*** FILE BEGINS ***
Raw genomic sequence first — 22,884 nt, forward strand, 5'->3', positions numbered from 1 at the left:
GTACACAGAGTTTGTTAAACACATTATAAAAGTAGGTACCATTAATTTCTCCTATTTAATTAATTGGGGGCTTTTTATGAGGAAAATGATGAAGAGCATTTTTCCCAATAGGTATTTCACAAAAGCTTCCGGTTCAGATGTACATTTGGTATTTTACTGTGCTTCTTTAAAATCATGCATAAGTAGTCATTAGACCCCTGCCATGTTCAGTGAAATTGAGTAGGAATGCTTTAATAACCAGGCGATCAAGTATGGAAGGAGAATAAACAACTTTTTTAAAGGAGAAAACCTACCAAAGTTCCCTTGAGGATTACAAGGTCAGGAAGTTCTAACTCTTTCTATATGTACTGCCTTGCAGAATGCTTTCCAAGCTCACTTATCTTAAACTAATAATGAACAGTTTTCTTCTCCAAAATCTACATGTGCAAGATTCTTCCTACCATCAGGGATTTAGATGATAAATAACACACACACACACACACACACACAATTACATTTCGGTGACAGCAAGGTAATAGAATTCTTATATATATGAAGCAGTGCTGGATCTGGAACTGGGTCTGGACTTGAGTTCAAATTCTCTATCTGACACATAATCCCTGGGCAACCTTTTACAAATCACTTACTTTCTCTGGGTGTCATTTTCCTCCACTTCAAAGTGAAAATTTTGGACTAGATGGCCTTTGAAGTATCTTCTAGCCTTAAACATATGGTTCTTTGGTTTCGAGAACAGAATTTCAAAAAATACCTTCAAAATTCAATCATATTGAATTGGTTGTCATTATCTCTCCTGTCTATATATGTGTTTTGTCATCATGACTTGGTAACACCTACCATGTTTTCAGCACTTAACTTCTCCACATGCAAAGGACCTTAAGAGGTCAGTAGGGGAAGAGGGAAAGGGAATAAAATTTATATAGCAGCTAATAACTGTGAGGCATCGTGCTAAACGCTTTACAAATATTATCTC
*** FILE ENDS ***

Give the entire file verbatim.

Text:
Raw genomic sequence first — 22,884 nt, forward strand, 5'->3', positions numbered from 1 at the left:
GTACACAGAGTTTGTTAAACACATTATAAAAGTAGGTACCATTAATTTCTCCTATTTAATTAATTGGGGGCTTTTTATGAGGAAAATGATGAAGAGCATTTTTCCCAATAGGTATTTCACAAAAGCTTCCGGTTCAGATGTACATTTGGTATTTTACTGTGCTTCTTTAAAATCATGCATAAGTAGTCATTAGACCCCTGCCATGTTCAGTGAAATTGAGTAGGAATGCTTTAATAACCAGGCGATCAAGTATGGAAGGAGAATAAACAACTTTTTTAAAGGAGAAAACCTACCAAAGTTCCCTTGAGGATTACAAGGTCAGGAAGTTCTAACTCTTTCTATATGTACTGCCTTGCAGAATGCTTTCCAAGCTCACTTATCTTAAACTAATAATGAACAGTTTTCTTCTCCAAAATCTACATGTGCAAGATTCTTCCTACCATCAGGGATTTAGATGATAAATAACACACACACACACACACACACACAATTACATTTCGGTGACAGCAAGGTAATAGAATTCTTATATATATGAAGCAGTGCTGGATCTGGAACTGGGTCTGGACTTGAGTTCAAATTCTCTATCTGACACATAATCCCTGGGCAACCTTTTACAAATCACTTACTTTCTCTGGGTGTCATTTTCCTCCACTTCAAAGTGAAAATTTTGGACTAGATGGCCTTTGAAGTATCTTCTAGCCTTAAACATATGGTTCTTTGGTTTCGAGAACAGAATTTCAAAAAATACCTTCAAAATTCAATCATATTGAATTGGTTGTCATTATCTCTCCTGTCTATATATGTGTTTTGTCATCATGACTTGGTAACACCTACCATGTTTTCAGCACTTAACTTCTCCACATGCAAAGGACCTTAAGAGGTCAGTAGGGGAAGAGGGAAAGGGAATAAAATTTATATAGCAGCTAATAACTGTGAGGCATCGTGCTAAACGCTTTACAAATATTATCTC